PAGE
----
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Jack White earns own stripes on solo album "Blunderbuss"

LOS ANGELES (Reuters) - Jack White has earned his own stripes after early reviews of his solo debut album "Blunderbuss" praised the singer for his throwback feel and raw expression.
/ Source: Reuters

LOS ANGELES (Reuters) - Jack White has earned his own stripes after early reviews of his solo debut album "Blunderbuss" praised the singer for his throwback feel and raw expression.

The singer, best known for being one half of the Grammy-winning band The White Stripes, will officially release "Blunderbuss" next week, but a live stream of the album was made available online to listeners this week.

Recorded in Nashville, Tennessee, "Blunderbuss" is the first solo album from White, 36, who is also a member of The Raconteurs and the Dead Weather. The White Stripes, formed by White and his ex-wife Meg White, officially split in 2011 after 14 years together.

Much of White's allure lies in his eccentric persona and the mysteries surrounding his life, in the past letting imaginations run wild about his relationship with White Stripes drummer Meg White, who he once claimed was his sister, but was later found to be his ex-wife.

Aesthetic presentation has also become a key element of White's music, who has become known for his trademark black and white color-block attire and Tim Burton-esque look. The singer recruited two backing bands, one all-male, and one all-female, to accompany him on the road for his new album.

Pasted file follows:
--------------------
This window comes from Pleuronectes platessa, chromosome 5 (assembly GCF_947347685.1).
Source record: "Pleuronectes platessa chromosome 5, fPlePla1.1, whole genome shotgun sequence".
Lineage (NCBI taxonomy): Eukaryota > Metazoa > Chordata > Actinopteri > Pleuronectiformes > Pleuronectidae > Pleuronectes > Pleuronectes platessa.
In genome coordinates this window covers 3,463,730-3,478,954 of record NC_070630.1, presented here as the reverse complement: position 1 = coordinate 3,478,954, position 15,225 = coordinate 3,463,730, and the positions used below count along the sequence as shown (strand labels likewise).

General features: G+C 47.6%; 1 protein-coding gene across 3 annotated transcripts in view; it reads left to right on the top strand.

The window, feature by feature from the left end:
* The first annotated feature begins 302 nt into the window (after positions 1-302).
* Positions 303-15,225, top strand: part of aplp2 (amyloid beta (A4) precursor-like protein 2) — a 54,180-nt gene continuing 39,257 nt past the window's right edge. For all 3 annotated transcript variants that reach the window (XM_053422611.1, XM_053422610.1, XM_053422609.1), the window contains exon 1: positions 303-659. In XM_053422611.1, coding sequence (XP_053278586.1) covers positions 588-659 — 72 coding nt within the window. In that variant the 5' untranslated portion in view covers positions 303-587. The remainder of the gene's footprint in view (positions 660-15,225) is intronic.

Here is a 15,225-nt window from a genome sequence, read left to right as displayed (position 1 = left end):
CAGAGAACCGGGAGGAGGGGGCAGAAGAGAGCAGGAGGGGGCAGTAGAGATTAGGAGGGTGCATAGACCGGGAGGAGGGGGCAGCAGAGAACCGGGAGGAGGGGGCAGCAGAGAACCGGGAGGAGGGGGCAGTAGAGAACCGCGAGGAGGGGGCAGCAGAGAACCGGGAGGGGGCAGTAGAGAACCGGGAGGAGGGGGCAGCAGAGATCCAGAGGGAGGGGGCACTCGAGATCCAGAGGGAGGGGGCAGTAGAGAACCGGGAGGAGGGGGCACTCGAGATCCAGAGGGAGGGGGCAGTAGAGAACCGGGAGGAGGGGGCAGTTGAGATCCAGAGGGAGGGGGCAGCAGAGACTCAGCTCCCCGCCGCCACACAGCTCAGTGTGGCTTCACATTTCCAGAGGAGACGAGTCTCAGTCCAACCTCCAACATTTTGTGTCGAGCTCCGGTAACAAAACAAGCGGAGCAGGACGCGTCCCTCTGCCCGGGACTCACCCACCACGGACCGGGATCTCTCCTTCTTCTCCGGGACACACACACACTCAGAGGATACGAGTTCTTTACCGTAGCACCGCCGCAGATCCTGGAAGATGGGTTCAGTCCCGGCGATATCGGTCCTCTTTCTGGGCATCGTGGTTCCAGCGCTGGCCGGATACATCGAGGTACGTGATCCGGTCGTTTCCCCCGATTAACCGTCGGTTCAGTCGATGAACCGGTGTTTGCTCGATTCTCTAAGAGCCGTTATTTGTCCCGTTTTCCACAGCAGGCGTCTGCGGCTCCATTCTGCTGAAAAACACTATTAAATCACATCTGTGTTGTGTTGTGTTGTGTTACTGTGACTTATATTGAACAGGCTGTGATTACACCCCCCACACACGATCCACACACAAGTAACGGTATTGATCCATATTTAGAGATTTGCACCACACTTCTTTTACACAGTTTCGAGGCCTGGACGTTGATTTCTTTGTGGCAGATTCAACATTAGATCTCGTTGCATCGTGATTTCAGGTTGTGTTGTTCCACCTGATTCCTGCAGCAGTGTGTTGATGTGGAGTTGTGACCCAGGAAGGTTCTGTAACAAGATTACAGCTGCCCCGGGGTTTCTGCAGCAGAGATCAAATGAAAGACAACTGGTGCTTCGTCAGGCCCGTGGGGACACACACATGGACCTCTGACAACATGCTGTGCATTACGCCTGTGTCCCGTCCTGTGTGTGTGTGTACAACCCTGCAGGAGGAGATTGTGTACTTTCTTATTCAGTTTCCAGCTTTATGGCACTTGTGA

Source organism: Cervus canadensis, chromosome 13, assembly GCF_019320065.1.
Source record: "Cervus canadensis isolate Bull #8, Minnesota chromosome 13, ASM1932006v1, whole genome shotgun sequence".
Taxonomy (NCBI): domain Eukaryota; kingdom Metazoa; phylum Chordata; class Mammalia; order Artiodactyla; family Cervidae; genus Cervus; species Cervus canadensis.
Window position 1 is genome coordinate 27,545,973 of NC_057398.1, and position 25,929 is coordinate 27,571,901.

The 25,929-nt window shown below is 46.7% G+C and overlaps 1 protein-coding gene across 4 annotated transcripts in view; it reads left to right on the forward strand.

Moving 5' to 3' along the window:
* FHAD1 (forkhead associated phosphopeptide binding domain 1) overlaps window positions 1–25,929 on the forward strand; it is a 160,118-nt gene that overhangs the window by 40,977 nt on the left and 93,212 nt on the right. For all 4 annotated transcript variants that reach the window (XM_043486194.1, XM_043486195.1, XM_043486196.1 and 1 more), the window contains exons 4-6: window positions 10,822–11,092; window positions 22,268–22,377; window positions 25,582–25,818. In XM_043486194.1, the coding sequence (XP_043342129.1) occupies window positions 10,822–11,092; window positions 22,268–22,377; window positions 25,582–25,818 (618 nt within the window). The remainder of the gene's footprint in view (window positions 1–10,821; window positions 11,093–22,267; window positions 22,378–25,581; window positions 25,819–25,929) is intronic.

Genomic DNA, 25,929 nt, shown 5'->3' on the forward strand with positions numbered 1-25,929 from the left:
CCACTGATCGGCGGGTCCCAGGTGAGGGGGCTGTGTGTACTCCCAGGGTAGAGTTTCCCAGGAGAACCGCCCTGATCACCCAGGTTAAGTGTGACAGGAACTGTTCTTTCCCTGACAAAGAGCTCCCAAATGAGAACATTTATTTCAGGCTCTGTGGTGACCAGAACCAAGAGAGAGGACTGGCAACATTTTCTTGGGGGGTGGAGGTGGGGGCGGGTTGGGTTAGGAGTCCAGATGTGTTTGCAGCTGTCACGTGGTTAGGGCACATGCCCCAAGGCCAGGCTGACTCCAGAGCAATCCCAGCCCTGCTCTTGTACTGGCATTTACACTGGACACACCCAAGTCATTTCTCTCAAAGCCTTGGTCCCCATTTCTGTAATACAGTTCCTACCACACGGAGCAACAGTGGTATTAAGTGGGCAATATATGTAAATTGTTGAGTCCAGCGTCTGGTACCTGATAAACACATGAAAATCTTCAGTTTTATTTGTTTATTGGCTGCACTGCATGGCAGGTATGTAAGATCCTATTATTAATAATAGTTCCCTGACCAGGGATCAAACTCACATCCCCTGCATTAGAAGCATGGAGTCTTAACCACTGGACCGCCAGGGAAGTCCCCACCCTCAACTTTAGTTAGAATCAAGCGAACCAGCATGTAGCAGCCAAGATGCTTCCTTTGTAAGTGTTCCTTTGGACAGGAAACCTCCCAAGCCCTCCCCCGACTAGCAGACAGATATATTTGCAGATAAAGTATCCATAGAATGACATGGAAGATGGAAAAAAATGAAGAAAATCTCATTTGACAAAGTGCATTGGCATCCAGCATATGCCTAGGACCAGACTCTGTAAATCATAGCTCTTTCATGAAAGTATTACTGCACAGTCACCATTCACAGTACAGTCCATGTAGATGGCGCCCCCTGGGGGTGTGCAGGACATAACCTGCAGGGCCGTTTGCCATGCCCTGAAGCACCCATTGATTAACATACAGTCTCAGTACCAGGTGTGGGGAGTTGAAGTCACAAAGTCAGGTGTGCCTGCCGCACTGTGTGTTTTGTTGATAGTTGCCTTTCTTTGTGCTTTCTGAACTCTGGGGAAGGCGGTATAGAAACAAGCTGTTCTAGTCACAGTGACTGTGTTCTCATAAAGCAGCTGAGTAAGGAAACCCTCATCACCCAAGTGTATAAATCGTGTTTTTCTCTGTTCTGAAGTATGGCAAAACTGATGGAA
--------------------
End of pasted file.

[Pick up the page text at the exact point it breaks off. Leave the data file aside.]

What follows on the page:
The singer, famously a technophobe who still records on analogue tape, said in a recent interview with British newspaper The Guardian that there was a "lack of etiquette surrounding new technology," another reason why he has no personal presence on the Internet, in an age dominated by social media.

White - recently divorced from model and singer Karen Elson, who lends backing vocals throughout the album - sings of love and heartbreak in "Blunderbuss," seemingly channeling raw emotions in lyrics such as "she don't care what kind of wounds she's inflicting on me" in "Freedom at 21," and "I won't let love disrupt, corrupt or interrupt me," in "Love Interruption."

Entertainment Weekly's Melissa Maerz highlighted the throwback feel on "Blunderbuss," saying "that nostalgia for simpler times works here," but added that the album lacked "the electric jolt" which made White's work on The White Stripes and The Dead Weather so exciting.

Maerz may be in the minority as most early reviews praised White for delivering something authentic and original.

Billboard's Jem Aswad gave White a glowing review, calling the album "familiar enough to please the fan base, adventurous enough to forge a new path ahead, and satisfying enough to make fans realize anew just how much we've missed Jack's songs."

Alexis Petridis at British newspaper The Guardian gave the album five out of five stars, saying "Blunderbuss is White at his most strange, contradictory and unfathomable, and therefore at his best."

The Telegraph's Neil McCormick also gave "Blunderbuss" five out of five stars, praising the singer's ability to fuse "all his influences with a spirit of loose invention and the command of a veteran band leader."

(Reporting By Piya Sinha-Roy, Editing by Jill Serjeant)